Kentucky’s SCR 3.130(3.5) is similar to New York’s Rule 3.5 in that it prohibits certain communications between a lawyer and a juror, and distinguishes between conduct during the trial and after the jury has been discharged. The New York ethics opinion provides reasonable guidance for counsel by weighing the party’s right to have an impartial jury against the lawyer’s ethical duty not to interfere with jurors. This Court therefore adopts this model for the type of investigation an attorney may conduct before and during trial into a juror’s social media account. Importantly, SCR 3.130(3.5)(c) also clearly governs the circumstances when an attorney may communicate with a juror after the jury has been discharged. The same principles that apply to communications made before and during trial apply to post-trial communications as well. (footnote omitted)
We first brought the issue of using social networking sites to investigate a matter in the article Risk Managing Internet Social Network Investigations in our Spring 2012 newsletter. That article covered friending represented parties, witnesses, unrepresented potential witnesses, and Internet investigation of juror Internet and social networking postings. It is available on Lawyers Mutual’s website at www.lmick.com. Click on Resources, Subject Index, scroll to The Risk Manager, select the Spring 2012 issue, and select the article title.
In discussing the Internet investigation of juror Internet and social networking postings we cited Opinion 743 as useful guidance until Kentucky authority on the limits of such investigations was forthcoming. Happily, the Supreme Court found this opinion appropriate for its purposes in establishing guidance for Kentucky lawyers. (Unhappily, Opinion 743 was incorrectly cited in the article and is corrected as follows: New York City County Lawyers Association Committee On Professional Ethics Formal Opinion No.: 743, 5/18/2011.)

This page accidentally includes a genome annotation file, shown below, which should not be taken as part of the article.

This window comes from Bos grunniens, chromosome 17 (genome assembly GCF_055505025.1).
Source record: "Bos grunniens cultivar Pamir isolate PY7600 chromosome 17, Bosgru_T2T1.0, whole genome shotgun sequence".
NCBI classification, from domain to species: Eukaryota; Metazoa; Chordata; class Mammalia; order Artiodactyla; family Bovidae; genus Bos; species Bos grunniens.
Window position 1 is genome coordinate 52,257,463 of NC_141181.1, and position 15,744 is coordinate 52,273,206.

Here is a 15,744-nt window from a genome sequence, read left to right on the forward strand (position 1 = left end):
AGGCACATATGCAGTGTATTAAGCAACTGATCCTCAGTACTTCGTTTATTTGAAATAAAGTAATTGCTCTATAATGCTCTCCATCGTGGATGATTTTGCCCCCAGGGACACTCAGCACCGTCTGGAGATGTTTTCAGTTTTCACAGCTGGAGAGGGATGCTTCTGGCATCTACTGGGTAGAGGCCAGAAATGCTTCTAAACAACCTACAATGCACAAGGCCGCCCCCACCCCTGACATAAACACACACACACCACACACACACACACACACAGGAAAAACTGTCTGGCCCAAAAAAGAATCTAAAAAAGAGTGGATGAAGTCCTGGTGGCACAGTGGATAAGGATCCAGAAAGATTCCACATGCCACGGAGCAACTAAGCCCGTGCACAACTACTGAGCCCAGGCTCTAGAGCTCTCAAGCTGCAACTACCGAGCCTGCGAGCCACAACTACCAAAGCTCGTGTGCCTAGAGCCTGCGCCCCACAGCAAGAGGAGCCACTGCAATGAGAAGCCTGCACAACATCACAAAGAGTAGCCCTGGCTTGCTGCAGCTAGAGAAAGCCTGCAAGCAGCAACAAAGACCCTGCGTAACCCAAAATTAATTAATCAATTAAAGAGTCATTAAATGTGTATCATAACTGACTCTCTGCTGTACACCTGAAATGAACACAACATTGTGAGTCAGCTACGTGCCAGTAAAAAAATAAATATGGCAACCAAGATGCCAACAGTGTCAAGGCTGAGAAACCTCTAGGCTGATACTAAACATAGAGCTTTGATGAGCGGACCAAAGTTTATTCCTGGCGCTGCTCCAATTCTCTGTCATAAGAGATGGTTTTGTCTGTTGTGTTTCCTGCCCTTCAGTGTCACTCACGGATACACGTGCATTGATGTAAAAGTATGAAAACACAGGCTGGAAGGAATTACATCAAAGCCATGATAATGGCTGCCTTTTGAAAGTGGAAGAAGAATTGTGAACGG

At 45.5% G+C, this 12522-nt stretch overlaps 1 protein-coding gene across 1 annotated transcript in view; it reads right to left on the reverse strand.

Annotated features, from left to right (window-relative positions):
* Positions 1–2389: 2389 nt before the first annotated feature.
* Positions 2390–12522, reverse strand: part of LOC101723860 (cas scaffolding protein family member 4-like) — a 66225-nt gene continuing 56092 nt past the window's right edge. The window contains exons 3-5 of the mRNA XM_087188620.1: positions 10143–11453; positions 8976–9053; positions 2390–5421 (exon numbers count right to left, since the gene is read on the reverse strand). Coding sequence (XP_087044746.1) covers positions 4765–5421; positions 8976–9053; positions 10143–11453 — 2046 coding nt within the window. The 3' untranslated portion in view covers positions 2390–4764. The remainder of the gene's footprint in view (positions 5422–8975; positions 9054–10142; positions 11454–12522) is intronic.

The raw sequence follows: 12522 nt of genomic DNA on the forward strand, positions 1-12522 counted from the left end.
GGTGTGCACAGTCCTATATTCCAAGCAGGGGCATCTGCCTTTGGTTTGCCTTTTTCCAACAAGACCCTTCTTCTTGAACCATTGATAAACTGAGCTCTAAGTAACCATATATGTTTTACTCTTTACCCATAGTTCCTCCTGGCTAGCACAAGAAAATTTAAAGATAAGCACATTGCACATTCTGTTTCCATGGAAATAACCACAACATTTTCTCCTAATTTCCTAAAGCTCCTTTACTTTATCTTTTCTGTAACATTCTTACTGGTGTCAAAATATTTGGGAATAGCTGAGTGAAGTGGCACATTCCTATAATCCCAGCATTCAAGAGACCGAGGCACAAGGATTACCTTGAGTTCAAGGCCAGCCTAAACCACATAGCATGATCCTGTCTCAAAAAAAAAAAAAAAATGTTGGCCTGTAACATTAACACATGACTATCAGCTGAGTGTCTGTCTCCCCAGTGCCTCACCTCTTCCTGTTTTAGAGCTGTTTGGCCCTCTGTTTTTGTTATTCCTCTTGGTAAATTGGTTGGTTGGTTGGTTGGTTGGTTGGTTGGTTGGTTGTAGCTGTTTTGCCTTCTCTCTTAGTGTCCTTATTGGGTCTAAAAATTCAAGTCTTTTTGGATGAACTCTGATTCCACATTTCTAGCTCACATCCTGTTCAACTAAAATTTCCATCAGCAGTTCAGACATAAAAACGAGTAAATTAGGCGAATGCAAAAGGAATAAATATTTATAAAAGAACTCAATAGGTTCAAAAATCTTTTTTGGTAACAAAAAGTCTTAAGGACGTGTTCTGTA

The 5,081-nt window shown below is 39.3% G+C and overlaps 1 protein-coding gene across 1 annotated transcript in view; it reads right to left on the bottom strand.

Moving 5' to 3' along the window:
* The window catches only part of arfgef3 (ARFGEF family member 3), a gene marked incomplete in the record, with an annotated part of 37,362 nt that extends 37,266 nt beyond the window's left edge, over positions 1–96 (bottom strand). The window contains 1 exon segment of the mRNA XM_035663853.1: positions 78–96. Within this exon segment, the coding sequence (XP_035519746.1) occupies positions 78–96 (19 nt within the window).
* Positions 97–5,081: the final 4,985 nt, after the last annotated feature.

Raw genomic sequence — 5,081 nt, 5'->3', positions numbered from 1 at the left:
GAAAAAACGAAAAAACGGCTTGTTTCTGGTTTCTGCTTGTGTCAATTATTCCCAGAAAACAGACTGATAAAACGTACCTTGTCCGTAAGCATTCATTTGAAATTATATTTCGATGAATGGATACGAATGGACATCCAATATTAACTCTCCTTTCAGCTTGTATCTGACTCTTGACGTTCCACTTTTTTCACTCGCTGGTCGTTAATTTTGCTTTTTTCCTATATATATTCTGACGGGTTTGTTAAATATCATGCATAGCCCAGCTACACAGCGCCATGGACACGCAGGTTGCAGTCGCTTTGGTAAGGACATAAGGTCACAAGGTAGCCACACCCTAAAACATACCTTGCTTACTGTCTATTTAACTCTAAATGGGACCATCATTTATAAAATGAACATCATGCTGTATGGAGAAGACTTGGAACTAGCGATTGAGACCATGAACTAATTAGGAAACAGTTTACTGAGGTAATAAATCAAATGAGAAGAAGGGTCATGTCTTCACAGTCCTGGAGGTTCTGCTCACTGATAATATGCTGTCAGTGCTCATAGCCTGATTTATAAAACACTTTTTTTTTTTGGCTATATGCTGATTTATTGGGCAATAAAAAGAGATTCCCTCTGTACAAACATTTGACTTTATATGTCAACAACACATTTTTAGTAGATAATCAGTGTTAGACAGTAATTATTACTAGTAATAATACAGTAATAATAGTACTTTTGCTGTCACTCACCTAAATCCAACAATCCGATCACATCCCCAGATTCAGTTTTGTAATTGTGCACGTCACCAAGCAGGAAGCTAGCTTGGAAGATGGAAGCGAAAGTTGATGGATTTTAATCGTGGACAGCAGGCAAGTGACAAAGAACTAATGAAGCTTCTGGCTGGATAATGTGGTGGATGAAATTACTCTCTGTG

We have two comments regarding the Supreme Court’s guidance:
- The Court framed the question in terms of “the extent to which counsel for a criminal defendant may investigate jurors during or after trial.” Opinion 743 makes no distinction between criminal and civil trials in applying its guidance. It is probably safe to conclude that the Court intended the guidance in Sluss to be equally applicable to civil as well as criminal trials. Supporting this conclusion is that the Court adopted Opinion 743 in the following language without differentiating between civil and criminal trials:
“This Court therefore adopts this model [Opinion 743] for the type of investigation an attorney may conduct before and during trial into a juror’s social media account.”
If in doubt, call the KBA Ethics Hotline.
- Special Internet technology effort must be taken to comply with the requirement that: “[A] lawyer must not … communicate in any way with the juror or act in any way by which the juror becomes aware of the monitoring.”
- In Opinion 743 the Committee observed in a footnote that avoiding juror awareness of monitoring is more difficult than it appears: “For example, as of this writing, Twitter apparently conveys a message to the account holder when a new person starts to ‘follow’ the account, and the social networking site LinkedIn provides a function that allows a user to see who has recently viewed the user’s profile. This opinion is intended to apply to whatever technologies now exist or may be developed that enable the account holder to learn the identity of a visitor.”